It is generally known that urea granulates are subject to crushing during production, storage and transport. Up to 25 wt % of the urea granulate may be crushed if the urea fertilizer is moved into a storage tank or storage ship at a relatively high temperature of e.g. more than 40 C. Even though the urea granulate as such hardly absorb any moisture and are virtually non-susceptible to caking, high percentages of crushed granules do lead to dust problems with a strong caking tendency.

It is also known that a number of chemical compositions can be used as an additive to improve the crushing strength, the caking tendency and the resistance to moisture. Formaldehyde, hexamethylenetetramine and formaldehyde/urea condensate products are applied as crushing strength improvers, while the combination poly(vinylacetate)/surfactant (U.S. Pat. No. 4,812,158) is used to reduce the caking tendency. All these additives must either be added in relatively large quantities, or the toxic characteristics make them difficult to handle. Moreover, the use of a surface active component as in poly(vinylacetate)/surfactant, results in increased foaming when the urea is used for industrial applications, such as resin production, whilst formaldehyde derivatives are unsuitable in the case of melamine production. There is also a major difference with respect to the use of additives. Both formaldehyde derivatives and the compositions according to the invention are admixed to a urea melt. The combination polyvinylacetate/surfactant is, however, sprayed onto a preformed granule.

GB-A-1217106 describes a method of reducing the caking of urea by using a poly(vinylalcohol) having a high molecular weight as an anticaking additive. More in particular, according to this method, an aqueous solution of the additive is admixed to an aqueous solution of urea. Preferentially, an amount of additive of from 0.005 to 5 wt %, based on the weight of the urea, is admixed. The concentration of the aqueous urea solution is initially 80%, according to the example given; after admixture of the solution of the additive, concentration up to 95% takes place at elevated temperature, after which the urea is allowed to crystallize by cooling.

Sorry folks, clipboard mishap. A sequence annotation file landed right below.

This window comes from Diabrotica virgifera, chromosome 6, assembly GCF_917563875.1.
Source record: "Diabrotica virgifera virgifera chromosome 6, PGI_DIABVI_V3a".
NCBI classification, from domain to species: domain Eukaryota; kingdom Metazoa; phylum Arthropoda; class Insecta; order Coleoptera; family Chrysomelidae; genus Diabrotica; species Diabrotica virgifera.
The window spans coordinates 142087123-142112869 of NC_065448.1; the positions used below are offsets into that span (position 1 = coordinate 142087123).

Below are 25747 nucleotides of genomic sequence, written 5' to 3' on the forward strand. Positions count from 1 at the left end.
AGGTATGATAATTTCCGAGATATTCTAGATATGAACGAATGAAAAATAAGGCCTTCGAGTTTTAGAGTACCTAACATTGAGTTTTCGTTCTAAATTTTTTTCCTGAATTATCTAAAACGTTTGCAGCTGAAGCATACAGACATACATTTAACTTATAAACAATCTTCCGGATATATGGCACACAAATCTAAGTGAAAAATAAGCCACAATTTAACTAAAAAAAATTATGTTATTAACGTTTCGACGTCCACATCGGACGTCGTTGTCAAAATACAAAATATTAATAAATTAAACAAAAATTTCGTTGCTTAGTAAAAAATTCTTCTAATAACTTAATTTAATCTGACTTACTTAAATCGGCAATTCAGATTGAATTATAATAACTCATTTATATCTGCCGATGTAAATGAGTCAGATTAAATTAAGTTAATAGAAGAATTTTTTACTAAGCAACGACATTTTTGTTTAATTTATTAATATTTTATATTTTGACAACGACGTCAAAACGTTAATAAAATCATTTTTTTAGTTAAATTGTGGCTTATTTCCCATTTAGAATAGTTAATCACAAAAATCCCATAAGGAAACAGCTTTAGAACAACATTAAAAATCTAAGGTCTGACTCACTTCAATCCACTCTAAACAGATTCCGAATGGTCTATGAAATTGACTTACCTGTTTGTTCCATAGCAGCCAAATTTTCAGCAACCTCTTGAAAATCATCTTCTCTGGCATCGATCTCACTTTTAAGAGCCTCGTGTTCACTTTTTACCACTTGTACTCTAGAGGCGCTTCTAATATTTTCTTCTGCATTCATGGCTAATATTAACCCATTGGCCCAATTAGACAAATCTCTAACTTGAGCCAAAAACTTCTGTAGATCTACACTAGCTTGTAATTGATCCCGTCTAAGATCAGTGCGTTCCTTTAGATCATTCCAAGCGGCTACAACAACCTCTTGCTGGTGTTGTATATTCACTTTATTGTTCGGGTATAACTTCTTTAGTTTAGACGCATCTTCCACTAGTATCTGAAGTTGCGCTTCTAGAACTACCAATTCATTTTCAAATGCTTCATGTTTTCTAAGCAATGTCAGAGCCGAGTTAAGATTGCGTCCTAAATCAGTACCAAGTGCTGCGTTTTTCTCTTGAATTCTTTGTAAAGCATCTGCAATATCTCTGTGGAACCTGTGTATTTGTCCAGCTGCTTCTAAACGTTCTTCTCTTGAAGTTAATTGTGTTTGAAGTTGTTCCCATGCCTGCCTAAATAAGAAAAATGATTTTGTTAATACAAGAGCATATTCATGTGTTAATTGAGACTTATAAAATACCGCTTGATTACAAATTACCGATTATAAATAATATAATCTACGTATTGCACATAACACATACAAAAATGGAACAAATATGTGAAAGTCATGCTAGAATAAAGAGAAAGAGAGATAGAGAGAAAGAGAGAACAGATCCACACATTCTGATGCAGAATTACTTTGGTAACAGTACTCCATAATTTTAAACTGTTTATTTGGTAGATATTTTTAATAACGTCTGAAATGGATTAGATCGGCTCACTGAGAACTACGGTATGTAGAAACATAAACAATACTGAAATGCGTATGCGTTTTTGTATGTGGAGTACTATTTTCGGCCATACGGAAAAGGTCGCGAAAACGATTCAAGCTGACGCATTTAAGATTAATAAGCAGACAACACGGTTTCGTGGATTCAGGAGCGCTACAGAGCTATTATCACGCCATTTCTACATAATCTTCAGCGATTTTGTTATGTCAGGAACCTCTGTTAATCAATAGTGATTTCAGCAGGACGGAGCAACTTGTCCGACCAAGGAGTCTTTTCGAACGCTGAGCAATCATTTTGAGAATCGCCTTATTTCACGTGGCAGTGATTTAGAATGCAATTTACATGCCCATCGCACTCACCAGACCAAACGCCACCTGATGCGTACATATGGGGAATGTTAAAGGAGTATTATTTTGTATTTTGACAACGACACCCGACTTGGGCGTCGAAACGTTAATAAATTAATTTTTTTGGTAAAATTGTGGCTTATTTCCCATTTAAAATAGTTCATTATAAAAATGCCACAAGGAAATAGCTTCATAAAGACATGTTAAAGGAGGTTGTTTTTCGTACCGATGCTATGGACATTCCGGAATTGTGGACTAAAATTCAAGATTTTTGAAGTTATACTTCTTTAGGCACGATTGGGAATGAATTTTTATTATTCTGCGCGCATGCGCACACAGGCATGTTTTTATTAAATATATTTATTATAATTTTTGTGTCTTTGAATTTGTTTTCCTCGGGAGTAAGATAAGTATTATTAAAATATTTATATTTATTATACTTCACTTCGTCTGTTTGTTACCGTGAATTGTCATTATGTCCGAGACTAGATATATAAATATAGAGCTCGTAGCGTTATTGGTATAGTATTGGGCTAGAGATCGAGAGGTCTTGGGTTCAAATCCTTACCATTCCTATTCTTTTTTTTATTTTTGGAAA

Patent WO 02/20471 discloses a method in which a combination of a polyvinyl compound and inorganic salts is admixed with a urea melt. Both the crushing strength and the impact resistance of the resulting granulate appeared to be improved compared to untreated urea. In addition, the compressibility of the urea was found to be decreased substantially. The latter observation can be a great advantage as the urea granulates will be less prone to deformation upon storage. However, the introduction of inorganic salts, such as aluminium sulphate, in urea results in a strong decrease of the pH upon dissolving the urea in water. This can be a big disadvantage when using urea for technical applications, such as the production of resins.

It is therefore an object of the invention to provide a method by means of which urea having improved crushing strength and impact resistance as well as a low compressibility is obtained and by means of which the abovementioned drawbacks are overcome.

It has been found that the addition of a composition comprising both a polyvinyl compound and an organic molecule consisting of 1-10 carbon atoms and 1-10 polar organic groups to the urea melt leads to an improvement of both the hardness and the compressibility of the urea granules formed. The organic components can be added either separately to the molten urea or together with the aqueous solution of the polyvinyl compound. According to a preferred embodiment, the total added amount of small organic molecules is at most 10% by weight based on the total amount of urea. The present application relates to an intimate mixture of urea, a polyvinyl compound and small molecules containing hydroxyl groups, resulting in increased hardness and decreased compressibility of the composition compared to untreated urea. Preferably the polyvinyl compound is a polyvinylalcohol, whereas the preferred small polar organic molecule was found to be pentaerythritol.